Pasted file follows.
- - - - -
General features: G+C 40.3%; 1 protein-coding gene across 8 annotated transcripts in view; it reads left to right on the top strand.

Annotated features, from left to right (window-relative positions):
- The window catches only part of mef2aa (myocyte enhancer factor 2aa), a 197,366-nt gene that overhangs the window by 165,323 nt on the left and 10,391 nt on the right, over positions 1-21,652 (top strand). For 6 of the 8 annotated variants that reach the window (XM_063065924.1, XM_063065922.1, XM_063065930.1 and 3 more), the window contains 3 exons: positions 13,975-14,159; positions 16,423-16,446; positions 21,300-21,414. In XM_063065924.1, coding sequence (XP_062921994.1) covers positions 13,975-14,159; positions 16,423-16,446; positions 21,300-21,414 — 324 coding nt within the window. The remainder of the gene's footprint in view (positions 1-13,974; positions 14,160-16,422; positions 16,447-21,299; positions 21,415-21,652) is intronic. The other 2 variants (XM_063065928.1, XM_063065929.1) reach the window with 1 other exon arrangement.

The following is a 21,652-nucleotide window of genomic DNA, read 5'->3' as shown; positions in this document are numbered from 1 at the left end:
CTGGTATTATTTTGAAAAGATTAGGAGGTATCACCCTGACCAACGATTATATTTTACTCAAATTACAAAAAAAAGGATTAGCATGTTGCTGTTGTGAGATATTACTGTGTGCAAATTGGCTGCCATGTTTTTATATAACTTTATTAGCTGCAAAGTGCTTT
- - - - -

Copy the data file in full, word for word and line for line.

General features: G+C 40.3%; 1 protein-coding gene across 8 annotated transcripts in view; it reads left to right on the top strand.

Annotated features, from left to right (window-relative positions):
- The window catches only part of mef2aa (myocyte enhancer factor 2aa), a 197,366-nt gene that overhangs the window by 165,323 nt on the left and 10,391 nt on the right, over positions 1-21,652 (top strand). For 6 of the 8 annotated variants that reach the window (XM_063065924.1, XM_063065922.1, XM_063065930.1 and 3 more), the window contains 3 exons: positions 13,975-14,159; positions 16,423-16,446; positions 21,300-21,414. In XM_063065924.1, coding sequence (XP_062921994.1) covers positions 13,975-14,159; positions 16,423-16,446; positions 21,300-21,414 — 324 coding nt within the window. The remainder of the gene's footprint in view (positions 1-13,974; positions 14,160-16,422; positions 16,447-21,299; positions 21,415-21,652) is intronic. The other 2 variants (XM_063065928.1, XM_063065929.1) reach the window with 1 other exon arrangement.

The following is a 21,652-nucleotide window of genomic DNA, read 5'->3' as shown; positions in this document are numbered from 1 at the left end:
CTGGTATTATTTTGAAAAGATTAGGAGGTATCACCCTGACCAACGATTATATTTTACTCAAATTACAAAAAAAAGGATTAGCATGTTGCTGTTGTGAGATATTACTGTGTGCAAATTGGCTGCCATGTTTTTATATAACTTTATTAGCTGCAAAGTGCTTT